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(en) Libcom.org: Stop laughing at the English Defence League by Joseph Kay
Thu, 30 May 2013 17:55:22 +0300
Three reasons why laughing at the EDL is counter-productive, and what we should do instead
---- You've all seen the images doing the rounds on facebook of EDL members waving
mis-spelt placards. Maybe you've liked or shared them on Facebook. I had the autotuned
'Muslamic Ray Guns' tune stuck in my head for ages even though it was politically
problematic. While humour and ridicule can be an important political tool, much of the
'humour' in this vein is counter-productive to an effective anti-fascism. ---- The problem
with the EDL is that they're a violent, nationalist street movement. Not that they have
northern working class accents and can't spell. 1. Class hatred. The first problem here is
the most obvious one: laughing at the EDL for poor spelling or regional accents is
barely-veiled class hatred - in the wrong direction.
I'm not sure when exactly the left joined in patronising the working class rather than
identifying with them, but this fuels the EDL sentiment that white, working class people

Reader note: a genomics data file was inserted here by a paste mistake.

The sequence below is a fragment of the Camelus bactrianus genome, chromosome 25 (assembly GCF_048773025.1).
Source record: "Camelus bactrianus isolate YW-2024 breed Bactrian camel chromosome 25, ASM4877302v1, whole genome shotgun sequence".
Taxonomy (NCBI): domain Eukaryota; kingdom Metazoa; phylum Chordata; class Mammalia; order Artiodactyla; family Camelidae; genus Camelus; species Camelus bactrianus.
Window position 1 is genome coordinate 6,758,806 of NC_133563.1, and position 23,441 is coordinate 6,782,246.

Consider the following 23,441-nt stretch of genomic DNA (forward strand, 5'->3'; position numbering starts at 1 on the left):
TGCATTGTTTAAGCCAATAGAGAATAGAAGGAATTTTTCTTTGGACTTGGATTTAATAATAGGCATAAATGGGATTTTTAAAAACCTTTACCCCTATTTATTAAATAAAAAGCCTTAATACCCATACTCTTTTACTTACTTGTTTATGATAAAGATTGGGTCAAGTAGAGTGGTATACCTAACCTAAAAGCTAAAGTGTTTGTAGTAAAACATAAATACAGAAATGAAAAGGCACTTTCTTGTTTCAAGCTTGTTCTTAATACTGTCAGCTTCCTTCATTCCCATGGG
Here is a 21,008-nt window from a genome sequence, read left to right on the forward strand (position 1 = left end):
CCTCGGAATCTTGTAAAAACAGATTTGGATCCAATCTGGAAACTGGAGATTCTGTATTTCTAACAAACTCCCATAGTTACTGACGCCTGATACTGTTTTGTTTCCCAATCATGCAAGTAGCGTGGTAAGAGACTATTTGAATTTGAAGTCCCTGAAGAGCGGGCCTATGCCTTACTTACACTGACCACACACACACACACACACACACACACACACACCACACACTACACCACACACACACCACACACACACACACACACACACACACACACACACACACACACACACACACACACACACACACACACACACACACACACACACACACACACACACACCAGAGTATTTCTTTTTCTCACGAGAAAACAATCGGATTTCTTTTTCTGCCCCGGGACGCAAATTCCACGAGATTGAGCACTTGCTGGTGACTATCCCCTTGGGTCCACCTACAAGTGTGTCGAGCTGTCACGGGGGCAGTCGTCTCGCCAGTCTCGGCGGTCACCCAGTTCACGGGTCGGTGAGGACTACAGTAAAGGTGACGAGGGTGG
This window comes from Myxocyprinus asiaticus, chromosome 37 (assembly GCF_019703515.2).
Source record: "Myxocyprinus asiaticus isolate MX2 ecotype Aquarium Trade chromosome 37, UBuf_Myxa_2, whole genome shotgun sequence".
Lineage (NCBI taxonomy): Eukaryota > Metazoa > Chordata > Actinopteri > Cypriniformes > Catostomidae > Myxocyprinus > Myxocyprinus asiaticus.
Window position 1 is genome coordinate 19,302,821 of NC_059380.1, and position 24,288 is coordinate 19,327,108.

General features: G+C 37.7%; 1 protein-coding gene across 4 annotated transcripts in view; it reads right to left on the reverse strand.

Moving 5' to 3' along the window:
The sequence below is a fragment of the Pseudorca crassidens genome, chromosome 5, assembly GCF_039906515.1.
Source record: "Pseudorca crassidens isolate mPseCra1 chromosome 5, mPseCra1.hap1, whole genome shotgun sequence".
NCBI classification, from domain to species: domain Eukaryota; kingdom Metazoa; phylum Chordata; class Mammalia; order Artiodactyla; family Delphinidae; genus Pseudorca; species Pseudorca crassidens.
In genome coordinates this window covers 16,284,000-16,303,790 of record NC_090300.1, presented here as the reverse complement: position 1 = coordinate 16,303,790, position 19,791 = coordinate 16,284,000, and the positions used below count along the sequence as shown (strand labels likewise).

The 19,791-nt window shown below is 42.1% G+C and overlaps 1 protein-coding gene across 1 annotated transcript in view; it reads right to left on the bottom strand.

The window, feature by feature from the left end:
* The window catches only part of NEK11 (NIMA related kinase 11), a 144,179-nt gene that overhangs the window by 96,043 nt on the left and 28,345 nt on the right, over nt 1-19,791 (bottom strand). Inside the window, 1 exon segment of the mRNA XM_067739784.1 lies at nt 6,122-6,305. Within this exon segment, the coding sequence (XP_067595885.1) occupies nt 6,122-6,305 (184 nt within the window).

are the only ones it's still ok to hate in 'PC Britain'.
The concept of 'the white working class' is of course bullshit. The working class is the
most diverse class. But sneering at accents, spelling and grammar cedes a whole
demographic to the far right. Some of the grievances that feed into far right
mobilisations are legitimate concerns around as housing, unemployment, the abandonment of
former armed forces personel.
These are and should be issues of class mobilsation. This should not be the natural
constituency for the far right. The EDL have attacked picket lines. EDL leader and
small-businessman Stephen Yaxley-Lennon even goes by the psuedonym 'Tommy Robinson' to
sound more working class. By laughing at the uneducated proles this territory is abandoned
to the anti-working class politics of racist scapegoating of muslims and immigrants.
2. Ignoring liberal racism. The second problem with this kind of laughing is it cordens